More than 22,000 people have been arrested in the recent crackdown on Zimbabwe's shantytowns, a police spokesman has told state media.
Thousands have been left homeless
He said some of those made homeless when their shacks were demolished in the capital, Harare, were being sent back to their rural homes.
Residents and riot police clashed overnight in the second city, Bulawayo.
Meanwhile, the head of the World Food Programme has discussed Zimbabwe's food needs with President Robert Mugabe.
Millions of people are suffering from food shortages and Mr Mugabe told James Morris he would "welcome" food aid, Mr Morris said.
Fuel shortages make it difficult for people to leave the cities
Last year, Mr Mugabe asked the WFP to scale down its operations, saying Zimbabweans had so much food, "they were choking".
Mr Mugabe's critics say the shortages have been caused by his seizure of white-owned land.
He denies this, blaming the weather and a Western plot to remove him from power.
Opposition leader Morgan Tsvangirai said that the crackdown had created overnight, "a massive internal refugee population in its urban areas."
"Property worth millions of dollars has gone up in flames. Families are out in the open - without jobs, without income, without shelter without support," said the leader of the Movement for Democratic Change, which gets most of its support from urban areas.
The government says it is trying to reduce crime and clean up the Zimbabwe's cities.
Market vendors and local residents fought with police for more than two hours in Bulawayo's Makholkhoba suburb on Tuesday night, after their stalls had been demolished. Scores of people were injured.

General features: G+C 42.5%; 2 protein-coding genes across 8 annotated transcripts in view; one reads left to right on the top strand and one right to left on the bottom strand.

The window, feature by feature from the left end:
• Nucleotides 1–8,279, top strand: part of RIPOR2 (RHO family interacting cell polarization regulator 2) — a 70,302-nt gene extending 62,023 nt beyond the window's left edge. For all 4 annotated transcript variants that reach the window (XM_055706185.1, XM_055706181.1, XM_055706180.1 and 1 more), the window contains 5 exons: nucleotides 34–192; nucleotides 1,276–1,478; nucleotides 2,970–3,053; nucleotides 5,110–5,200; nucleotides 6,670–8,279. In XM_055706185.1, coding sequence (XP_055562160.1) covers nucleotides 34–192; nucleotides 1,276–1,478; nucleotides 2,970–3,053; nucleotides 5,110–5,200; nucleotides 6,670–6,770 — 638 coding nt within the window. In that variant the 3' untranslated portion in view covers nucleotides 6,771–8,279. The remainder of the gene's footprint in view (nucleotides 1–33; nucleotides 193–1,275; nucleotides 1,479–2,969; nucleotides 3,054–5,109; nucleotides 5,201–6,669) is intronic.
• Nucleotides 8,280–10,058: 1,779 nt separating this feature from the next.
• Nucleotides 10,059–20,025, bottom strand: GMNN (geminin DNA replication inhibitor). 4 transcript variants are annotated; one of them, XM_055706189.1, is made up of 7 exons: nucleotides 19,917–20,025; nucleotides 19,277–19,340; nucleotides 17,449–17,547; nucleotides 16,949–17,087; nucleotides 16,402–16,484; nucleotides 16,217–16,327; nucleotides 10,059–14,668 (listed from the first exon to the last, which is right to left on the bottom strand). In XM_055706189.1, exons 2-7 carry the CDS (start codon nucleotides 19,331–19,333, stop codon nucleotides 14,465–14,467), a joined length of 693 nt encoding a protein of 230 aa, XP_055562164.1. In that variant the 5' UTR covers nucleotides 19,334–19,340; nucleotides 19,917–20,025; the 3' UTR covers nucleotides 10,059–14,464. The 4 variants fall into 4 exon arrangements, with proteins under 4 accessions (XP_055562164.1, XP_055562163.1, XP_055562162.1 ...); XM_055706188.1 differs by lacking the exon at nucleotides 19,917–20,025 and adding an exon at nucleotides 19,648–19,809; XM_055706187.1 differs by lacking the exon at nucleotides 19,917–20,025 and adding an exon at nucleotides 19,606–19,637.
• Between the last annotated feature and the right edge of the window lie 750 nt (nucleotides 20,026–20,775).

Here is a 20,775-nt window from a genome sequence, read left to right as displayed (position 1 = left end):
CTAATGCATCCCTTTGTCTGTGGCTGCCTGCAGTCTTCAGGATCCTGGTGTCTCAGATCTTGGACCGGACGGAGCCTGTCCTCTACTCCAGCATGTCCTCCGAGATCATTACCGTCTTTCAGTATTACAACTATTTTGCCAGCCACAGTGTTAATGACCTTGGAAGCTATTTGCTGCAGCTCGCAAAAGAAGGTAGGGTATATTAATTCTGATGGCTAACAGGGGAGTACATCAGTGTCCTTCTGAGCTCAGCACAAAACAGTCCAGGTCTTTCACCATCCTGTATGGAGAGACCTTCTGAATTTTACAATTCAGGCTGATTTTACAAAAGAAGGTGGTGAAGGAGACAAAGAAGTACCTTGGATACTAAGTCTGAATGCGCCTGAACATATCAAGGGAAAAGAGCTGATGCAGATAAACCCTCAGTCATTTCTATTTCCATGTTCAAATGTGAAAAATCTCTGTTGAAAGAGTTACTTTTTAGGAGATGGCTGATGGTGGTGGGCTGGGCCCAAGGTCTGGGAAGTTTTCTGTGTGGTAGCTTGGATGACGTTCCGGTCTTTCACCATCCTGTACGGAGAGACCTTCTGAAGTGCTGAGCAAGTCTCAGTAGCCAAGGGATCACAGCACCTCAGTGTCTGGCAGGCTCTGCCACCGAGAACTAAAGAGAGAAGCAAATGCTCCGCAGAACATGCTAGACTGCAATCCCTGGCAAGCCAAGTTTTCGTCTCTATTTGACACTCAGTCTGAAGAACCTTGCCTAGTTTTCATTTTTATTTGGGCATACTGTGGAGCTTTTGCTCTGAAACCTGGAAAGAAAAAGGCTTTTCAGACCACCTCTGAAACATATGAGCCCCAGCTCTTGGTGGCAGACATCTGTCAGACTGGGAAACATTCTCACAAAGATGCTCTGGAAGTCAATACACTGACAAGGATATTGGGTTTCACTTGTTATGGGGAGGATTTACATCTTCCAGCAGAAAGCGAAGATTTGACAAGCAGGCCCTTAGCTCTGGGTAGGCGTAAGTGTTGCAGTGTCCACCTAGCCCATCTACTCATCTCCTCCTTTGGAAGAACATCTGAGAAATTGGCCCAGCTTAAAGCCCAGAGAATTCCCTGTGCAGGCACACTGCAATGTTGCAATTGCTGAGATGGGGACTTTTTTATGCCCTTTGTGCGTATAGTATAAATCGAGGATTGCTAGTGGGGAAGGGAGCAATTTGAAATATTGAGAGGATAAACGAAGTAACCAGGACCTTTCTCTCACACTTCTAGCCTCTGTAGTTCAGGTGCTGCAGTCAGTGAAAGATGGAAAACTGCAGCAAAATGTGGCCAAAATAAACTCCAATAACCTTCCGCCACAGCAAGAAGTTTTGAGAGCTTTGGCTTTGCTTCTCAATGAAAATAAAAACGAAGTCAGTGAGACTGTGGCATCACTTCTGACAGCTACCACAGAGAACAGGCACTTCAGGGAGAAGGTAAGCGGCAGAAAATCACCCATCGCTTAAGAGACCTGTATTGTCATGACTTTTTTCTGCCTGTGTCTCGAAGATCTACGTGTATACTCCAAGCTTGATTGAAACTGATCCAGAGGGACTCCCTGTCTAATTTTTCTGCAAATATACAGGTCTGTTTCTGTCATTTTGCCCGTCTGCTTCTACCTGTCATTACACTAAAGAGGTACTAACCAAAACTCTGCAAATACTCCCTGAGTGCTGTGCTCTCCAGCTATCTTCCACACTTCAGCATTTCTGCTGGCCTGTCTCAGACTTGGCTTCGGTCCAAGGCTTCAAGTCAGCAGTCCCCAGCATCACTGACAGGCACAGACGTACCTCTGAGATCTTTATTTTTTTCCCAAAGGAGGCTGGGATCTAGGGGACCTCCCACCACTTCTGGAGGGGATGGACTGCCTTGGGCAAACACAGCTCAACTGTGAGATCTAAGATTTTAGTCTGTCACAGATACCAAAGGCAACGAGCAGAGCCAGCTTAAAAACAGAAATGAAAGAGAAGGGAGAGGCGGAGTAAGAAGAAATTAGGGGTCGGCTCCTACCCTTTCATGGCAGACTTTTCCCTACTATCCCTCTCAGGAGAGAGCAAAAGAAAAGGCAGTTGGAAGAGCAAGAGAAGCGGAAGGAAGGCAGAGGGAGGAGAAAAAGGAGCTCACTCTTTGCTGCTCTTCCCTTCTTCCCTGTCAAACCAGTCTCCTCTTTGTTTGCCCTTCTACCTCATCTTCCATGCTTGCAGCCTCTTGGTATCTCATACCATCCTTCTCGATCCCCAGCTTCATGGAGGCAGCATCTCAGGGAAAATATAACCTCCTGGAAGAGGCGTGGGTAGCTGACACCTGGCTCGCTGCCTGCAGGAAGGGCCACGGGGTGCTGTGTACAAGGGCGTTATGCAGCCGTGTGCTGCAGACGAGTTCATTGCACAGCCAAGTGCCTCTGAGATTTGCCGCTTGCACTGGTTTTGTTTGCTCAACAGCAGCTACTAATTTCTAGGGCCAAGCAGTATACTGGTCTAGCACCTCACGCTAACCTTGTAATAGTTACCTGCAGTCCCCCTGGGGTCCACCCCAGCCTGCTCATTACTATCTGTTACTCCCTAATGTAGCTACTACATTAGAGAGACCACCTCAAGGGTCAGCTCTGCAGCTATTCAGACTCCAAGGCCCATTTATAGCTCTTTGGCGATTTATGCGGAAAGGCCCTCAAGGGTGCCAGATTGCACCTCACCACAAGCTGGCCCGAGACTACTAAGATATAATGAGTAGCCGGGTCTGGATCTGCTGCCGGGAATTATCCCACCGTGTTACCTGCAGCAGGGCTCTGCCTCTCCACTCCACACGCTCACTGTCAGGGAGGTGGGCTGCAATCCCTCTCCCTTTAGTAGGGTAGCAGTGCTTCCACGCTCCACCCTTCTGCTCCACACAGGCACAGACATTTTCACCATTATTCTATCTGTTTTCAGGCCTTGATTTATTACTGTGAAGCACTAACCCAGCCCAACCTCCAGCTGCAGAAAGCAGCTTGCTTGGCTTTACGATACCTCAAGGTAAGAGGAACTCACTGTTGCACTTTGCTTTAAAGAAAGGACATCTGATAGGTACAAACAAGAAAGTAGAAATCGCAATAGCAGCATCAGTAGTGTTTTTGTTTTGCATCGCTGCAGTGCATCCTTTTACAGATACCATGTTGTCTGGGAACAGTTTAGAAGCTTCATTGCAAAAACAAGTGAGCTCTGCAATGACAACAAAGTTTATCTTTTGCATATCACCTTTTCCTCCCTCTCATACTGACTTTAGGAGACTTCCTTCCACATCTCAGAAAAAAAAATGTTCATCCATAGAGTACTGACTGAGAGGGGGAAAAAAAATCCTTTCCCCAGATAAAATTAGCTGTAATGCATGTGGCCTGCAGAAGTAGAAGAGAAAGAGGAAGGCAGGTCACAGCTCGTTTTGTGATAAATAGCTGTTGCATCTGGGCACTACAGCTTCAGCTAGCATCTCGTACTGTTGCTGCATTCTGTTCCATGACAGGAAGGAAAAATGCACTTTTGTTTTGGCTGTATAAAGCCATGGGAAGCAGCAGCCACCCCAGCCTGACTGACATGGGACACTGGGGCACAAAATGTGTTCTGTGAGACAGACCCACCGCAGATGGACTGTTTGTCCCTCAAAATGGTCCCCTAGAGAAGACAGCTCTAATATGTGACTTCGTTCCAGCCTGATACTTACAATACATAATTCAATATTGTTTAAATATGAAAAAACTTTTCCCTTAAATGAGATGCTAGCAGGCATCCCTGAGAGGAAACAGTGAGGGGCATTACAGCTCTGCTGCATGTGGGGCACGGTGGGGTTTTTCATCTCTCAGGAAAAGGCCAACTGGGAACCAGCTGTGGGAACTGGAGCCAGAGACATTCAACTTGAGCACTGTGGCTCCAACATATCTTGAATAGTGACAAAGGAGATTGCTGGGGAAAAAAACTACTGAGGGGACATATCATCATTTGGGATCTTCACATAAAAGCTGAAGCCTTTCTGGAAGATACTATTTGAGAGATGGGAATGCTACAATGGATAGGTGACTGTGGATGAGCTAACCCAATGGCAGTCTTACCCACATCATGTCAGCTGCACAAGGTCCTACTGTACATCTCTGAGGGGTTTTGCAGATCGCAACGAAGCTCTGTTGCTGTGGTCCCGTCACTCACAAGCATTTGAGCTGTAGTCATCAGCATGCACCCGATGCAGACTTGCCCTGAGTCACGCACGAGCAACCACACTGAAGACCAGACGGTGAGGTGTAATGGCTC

War on poverty
The crackdown on illegal settlements in Harare and other cities has led to a huge increase in rents of up to 300%, reports the state-run Herald newspaper.
Market stalls have been set on fire and shacks knocked down with sledgehammers.
"We have so far arrested a total of 22,735 people and recovered 33.5kg of gold from 47 illegal gold panners and 26,000 litres of fuel," said Assistant Commissioner Wayne Bvudzijena.
Hundreds of thousands of people are reported to be homeless following a police operation in several cities that began last week.
But fuel shortages are making it difficult for people to travel to rural areas and escape the crackdown.
The National Pastors' Conference called on the government to "engage in a war against poverty and not against the poor".
Use the form to send us your comments on this story.
Street vendors can be seen in most African cities. Some see them as an eyesore who contribute to petty crime. Others say they are working hard to survive in difficult conditions.
What do you think?
A selection of your comments will be broadcast on the BBC's Focus on Africa programme on Saturday 4 June, starting at 1705 GMT.
the problem in zimbabwe today is that whatever the government does is wrong. its either too late, too little, too vicious, ill-timed, wrongly implemented. the list is endless. on this i'm afraid government is dead right.
any propery-owner welcomes this operation. shacks are a known source of criminal activities and whoever removes them is well supported.as a property owner i also expect that no one plays politics on an issue that promotes good hygiene, law and order, and protects the interests of established businesses.and read me correctly, there will be no uprising either.